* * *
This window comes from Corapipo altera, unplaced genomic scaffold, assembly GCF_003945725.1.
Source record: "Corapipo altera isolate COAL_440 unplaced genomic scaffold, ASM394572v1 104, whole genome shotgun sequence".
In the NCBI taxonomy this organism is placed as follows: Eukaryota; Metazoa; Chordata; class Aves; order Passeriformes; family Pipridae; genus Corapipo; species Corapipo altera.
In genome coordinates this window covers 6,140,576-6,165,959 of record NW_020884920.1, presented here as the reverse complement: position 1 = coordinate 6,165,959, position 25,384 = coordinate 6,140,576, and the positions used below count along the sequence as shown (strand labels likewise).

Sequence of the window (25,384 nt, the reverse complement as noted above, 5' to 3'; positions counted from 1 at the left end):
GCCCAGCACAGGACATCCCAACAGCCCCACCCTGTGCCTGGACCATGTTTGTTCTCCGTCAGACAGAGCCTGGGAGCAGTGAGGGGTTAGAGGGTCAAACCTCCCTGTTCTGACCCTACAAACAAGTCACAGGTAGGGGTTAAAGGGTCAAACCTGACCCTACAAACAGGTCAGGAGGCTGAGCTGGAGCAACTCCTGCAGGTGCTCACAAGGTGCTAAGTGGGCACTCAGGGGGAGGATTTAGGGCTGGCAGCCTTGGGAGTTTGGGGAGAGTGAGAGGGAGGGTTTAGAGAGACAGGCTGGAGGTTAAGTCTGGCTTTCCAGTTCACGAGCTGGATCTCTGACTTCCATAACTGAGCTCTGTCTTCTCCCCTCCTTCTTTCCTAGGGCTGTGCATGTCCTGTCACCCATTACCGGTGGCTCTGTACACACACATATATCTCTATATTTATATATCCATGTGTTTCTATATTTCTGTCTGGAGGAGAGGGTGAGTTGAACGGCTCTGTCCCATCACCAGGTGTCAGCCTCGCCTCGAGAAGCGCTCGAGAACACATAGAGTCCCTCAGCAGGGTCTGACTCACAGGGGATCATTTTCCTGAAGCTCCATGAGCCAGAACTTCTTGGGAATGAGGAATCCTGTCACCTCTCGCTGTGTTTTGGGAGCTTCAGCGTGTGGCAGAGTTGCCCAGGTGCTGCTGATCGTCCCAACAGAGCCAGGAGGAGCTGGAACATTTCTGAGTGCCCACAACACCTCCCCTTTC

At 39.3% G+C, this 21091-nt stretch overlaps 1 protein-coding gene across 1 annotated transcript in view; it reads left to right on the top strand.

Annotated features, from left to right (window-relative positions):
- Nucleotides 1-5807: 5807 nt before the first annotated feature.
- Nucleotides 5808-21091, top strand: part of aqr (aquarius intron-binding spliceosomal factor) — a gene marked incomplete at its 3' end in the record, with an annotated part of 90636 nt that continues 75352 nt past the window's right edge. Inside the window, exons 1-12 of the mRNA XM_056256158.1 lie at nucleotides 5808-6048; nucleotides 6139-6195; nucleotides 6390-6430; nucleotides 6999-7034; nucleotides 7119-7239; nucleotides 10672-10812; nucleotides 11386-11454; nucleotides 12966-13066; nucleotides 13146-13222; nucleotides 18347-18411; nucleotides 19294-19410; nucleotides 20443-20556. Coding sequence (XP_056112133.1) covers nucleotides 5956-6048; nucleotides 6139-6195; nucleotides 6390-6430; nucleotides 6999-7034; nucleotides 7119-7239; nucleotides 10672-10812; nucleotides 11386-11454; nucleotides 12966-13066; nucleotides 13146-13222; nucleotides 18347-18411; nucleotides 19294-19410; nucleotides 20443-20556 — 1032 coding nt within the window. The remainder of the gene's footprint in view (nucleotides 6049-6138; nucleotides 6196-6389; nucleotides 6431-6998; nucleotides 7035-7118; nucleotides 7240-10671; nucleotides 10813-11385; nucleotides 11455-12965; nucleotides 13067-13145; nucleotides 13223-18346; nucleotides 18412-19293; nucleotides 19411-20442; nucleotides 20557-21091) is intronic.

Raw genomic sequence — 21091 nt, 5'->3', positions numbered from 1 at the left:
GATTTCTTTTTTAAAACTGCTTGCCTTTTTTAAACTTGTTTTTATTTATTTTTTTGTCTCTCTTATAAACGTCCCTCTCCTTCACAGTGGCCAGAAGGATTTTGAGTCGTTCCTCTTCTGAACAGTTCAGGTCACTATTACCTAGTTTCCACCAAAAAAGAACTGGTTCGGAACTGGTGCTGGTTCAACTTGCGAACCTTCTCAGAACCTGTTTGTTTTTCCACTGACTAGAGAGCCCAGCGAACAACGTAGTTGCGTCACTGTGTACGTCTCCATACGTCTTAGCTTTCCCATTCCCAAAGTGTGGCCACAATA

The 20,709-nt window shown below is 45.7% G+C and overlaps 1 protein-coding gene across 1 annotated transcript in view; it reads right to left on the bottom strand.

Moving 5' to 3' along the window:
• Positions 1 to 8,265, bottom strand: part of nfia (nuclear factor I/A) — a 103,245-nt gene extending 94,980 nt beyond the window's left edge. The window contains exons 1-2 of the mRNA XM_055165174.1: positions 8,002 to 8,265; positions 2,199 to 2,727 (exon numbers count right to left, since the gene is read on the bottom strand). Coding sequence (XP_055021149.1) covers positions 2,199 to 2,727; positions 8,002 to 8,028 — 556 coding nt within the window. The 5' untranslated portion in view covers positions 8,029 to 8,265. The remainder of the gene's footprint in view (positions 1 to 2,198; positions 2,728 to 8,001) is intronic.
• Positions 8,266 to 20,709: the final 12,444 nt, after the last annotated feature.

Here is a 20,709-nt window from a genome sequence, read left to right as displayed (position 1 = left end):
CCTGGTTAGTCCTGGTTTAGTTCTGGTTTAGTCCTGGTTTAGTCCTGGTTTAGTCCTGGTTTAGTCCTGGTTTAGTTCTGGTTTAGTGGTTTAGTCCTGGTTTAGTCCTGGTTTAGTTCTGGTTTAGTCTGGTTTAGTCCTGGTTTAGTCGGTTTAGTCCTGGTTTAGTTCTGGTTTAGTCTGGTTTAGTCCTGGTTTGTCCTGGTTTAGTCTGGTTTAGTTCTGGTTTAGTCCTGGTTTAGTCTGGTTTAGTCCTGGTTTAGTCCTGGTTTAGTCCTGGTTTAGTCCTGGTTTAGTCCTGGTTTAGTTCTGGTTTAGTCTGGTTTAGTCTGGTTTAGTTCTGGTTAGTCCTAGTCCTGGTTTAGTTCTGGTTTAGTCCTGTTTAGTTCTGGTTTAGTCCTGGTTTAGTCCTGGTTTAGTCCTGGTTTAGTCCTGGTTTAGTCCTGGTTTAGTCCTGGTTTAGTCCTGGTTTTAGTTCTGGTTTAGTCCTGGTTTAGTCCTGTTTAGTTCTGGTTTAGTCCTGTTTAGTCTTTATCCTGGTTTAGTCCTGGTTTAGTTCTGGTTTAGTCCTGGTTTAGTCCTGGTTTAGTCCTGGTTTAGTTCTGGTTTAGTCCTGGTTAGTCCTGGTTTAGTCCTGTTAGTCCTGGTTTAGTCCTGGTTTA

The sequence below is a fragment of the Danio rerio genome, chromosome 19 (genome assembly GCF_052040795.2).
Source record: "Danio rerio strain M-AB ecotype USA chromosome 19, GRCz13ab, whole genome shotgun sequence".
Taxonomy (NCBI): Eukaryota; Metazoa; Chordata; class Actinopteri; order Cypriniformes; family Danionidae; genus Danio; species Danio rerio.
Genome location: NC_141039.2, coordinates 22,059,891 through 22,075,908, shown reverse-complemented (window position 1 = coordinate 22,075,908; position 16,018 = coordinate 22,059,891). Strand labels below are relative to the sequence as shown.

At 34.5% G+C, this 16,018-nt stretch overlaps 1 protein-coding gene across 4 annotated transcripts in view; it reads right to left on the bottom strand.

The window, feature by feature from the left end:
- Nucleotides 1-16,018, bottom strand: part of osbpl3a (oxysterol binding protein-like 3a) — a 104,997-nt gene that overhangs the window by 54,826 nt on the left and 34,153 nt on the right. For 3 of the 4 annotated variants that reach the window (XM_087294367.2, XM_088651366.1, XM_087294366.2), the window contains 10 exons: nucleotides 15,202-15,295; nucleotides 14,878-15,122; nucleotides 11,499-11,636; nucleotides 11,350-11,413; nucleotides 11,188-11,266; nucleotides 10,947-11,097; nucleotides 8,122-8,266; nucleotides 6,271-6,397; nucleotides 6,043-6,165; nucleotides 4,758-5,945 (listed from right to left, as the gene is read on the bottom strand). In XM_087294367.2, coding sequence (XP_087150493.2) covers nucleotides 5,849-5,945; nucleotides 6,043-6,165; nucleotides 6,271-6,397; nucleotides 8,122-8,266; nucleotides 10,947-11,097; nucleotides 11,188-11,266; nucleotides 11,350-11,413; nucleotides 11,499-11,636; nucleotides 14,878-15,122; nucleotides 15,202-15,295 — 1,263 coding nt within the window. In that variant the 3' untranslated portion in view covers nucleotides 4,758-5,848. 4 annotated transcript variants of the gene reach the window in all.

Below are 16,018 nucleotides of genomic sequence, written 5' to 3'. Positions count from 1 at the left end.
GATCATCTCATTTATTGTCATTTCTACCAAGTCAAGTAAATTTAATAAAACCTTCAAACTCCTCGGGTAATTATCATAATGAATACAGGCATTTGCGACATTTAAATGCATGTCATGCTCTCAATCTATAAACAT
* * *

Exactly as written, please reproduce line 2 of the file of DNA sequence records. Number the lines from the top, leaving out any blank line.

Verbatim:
Source record: "Corapipo altera isolate COAL_440 unplaced genomic scaffold, ASM394572v1 104, whole genome shotgun sequence".